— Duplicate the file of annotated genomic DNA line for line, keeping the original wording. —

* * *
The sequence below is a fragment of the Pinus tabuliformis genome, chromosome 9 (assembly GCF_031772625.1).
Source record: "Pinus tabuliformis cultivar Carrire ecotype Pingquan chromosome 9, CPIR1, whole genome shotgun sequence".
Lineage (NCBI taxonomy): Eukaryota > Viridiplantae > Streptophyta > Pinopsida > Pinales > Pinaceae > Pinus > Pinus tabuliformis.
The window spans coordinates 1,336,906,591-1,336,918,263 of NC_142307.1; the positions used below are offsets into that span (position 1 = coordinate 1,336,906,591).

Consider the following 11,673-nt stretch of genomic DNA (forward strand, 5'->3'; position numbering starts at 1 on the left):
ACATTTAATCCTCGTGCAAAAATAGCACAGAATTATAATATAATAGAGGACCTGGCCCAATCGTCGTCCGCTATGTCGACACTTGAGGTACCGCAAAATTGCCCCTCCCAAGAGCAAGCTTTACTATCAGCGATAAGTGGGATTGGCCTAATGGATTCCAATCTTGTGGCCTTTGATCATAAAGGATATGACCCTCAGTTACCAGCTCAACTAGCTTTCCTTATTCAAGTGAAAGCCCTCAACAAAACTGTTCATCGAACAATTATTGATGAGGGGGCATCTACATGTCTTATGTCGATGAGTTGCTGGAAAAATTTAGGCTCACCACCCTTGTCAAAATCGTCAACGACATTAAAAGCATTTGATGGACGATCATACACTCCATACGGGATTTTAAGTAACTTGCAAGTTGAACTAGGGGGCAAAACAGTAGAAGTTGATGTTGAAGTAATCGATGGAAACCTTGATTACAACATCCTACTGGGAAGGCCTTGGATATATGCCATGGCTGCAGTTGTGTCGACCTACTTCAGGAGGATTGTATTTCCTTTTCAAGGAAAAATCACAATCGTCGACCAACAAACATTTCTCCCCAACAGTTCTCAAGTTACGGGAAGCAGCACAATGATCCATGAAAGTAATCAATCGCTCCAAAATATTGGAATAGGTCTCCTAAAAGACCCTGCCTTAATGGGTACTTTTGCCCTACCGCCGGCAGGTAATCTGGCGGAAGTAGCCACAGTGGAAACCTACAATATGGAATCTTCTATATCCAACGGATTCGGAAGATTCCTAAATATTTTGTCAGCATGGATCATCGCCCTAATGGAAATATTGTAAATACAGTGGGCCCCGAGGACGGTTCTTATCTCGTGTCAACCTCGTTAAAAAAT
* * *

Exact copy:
The sequence below is a fragment of the Pinus tabuliformis genome, chromosome 9 (assembly GCF_031772625.1).
Source record: "Pinus tabuliformis cultivar Carrire ecotype Pingquan chromosome 9, CPIR1, whole genome shotgun sequence".
Lineage (NCBI taxonomy): Eukaryota > Viridiplantae > Streptophyta > Pinopsida > Pinales > Pinaceae > Pinus > Pinus tabuliformis.
The window spans coordinates 1,336,906,591-1,336,918,263 of NC_142307.1; the positions used below are offsets into that span (position 1 = coordinate 1,336,906,591).

Consider the following 11,673-nt stretch of genomic DNA (forward strand, 5'->3'; position numbering starts at 1 on the left):
ACATTTAATCCTCGTGCAAAAATAGCACAGAATTATAATATAATAGAGGACCTGGCCCAATCGTCGTCCGCTATGTCGACACTTGAGGTACCGCAAAATTGCCCCTCCCAAGAGCAAGCTTTACTATCAGCGATAAGTGGGATTGGCCTAATGGATTCCAATCTTGTGGCCTTTGATCATAAAGGATATGACCCTCAGTTACCAGCTCAACTAGCTTTCCTTATTCAAGTGAAAGCCCTCAACAAAACTGTTCATCGAACAATTATTGATGAGGGGGCATCTACATGTCTTATGTCGATGAGTTGCTGGAAAAATTTAGGCTCACCACCCTTGTCAAAATCGTCAACGACATTAAAAGCATTTGATGGACGATCATACACTCCATACGGGATTTTAAGTAACTTGCAAGTTGAACTAGGGGGCAAAACAGTAGAAGTTGATGTTGAAGTAATCGATGGAAACCTTGATTACAACATCCTACTGGGAAGGCCTTGGATATATGCCATGGCTGCAGTTGTGTCGACCTACTTCAGGAGGATTGTATTTCCTTTTCAAGGAAAAATCACAATCGTCGACCAACAAACATTTCTCCCCAACAGTTCTCAAGTTACGGGAAGCAGCACAATGATCCATGAAAGTAATCAATCGCTCCAAAATATTGGAATAGGTCTCCTAAAAGACCCTGCCTTAATGGGTACTTTTGCCCTACCGCCGGCAGGTAATCTGGCGGAAGTAGCCACAGTGGAAACCTACAATATGGAATCTTCTATATCCAACGGATTCGGAAGATTCCTAAATATTTTGTCAGCATGGATCATCGCCCTAATGGAAATATTGTAAATACAGTGGGCCCCGAGGACGGTTCTTATCTCGTGTCAACCTCGTTAAAAAAT